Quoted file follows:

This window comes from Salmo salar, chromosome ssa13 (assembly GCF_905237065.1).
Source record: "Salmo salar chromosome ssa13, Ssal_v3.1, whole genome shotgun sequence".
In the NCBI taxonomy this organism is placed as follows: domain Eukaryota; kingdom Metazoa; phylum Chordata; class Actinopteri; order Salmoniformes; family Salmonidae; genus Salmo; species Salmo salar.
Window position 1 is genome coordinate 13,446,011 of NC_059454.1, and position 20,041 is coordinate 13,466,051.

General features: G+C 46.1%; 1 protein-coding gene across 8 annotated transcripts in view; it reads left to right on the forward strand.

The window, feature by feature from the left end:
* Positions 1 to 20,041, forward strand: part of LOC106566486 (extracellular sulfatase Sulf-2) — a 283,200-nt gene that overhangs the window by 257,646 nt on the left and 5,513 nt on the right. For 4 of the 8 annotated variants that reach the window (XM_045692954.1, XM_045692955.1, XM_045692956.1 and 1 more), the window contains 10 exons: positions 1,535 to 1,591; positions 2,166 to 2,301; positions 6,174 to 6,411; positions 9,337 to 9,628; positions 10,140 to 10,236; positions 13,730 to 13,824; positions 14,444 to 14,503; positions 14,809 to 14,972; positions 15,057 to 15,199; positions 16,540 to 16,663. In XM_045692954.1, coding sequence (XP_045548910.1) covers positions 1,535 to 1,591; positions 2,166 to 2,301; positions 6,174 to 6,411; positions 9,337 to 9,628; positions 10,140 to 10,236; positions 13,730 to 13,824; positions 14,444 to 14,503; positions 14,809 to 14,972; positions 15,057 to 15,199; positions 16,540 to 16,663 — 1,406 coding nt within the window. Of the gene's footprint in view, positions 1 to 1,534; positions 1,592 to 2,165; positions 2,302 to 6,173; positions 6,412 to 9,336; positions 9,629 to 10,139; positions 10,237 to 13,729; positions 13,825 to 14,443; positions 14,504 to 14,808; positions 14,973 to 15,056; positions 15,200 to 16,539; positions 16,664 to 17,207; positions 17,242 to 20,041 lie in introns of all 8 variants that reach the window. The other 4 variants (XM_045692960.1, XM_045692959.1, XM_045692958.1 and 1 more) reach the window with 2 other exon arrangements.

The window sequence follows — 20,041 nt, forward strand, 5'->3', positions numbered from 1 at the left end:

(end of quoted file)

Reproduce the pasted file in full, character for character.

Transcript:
This window comes from Salmo salar, chromosome ssa13 (assembly GCF_905237065.1).
Source record: "Salmo salar chromosome ssa13, Ssal_v3.1, whole genome shotgun sequence".
In the NCBI taxonomy this organism is placed as follows: domain Eukaryota; kingdom Metazoa; phylum Chordata; class Actinopteri; order Salmoniformes; family Salmonidae; genus Salmo; species Salmo salar.
Window position 1 is genome coordinate 13,446,011 of NC_059454.1, and position 20,041 is coordinate 13,466,051.

General features: G+C 46.1%; 1 protein-coding gene across 8 annotated transcripts in view; it reads left to right on the forward strand.

The window, feature by feature from the left end:
* Positions 1 to 20,041, forward strand: part of LOC106566486 (extracellular sulfatase Sulf-2) — a 283,200-nt gene that overhangs the window by 257,646 nt on the left and 5,513 nt on the right. For 4 of the 8 annotated variants that reach the window (XM_045692954.1, XM_045692955.1, XM_045692956.1 and 1 more), the window contains 10 exons: positions 1,535 to 1,591; positions 2,166 to 2,301; positions 6,174 to 6,411; positions 9,337 to 9,628; positions 10,140 to 10,236; positions 13,730 to 13,824; positions 14,444 to 14,503; positions 14,809 to 14,972; positions 15,057 to 15,199; positions 16,540 to 16,663. In XM_045692954.1, coding sequence (XP_045548910.1) covers positions 1,535 to 1,591; positions 2,166 to 2,301; positions 6,174 to 6,411; positions 9,337 to 9,628; positions 10,140 to 10,236; positions 13,730 to 13,824; positions 14,444 to 14,503; positions 14,809 to 14,972; positions 15,057 to 15,199; positions 16,540 to 16,663 — 1,406 coding nt within the window. Of the gene's footprint in view, positions 1 to 1,534; positions 1,592 to 2,165; positions 2,302 to 6,173; positions 6,412 to 9,336; positions 9,629 to 10,139; positions 10,237 to 13,729; positions 13,825 to 14,443; positions 14,504 to 14,808; positions 14,973 to 15,056; positions 15,200 to 16,539; positions 16,664 to 17,207; positions 17,242 to 20,041 lie in introns of all 8 variants that reach the window. The other 4 variants (XM_045692960.1, XM_045692959.1, XM_045692958.1 and 1 more) reach the window with 2 other exon arrangements.

The window sequence follows — 20,041 nt, forward strand, 5'->3', positions numbered from 1 at the left end: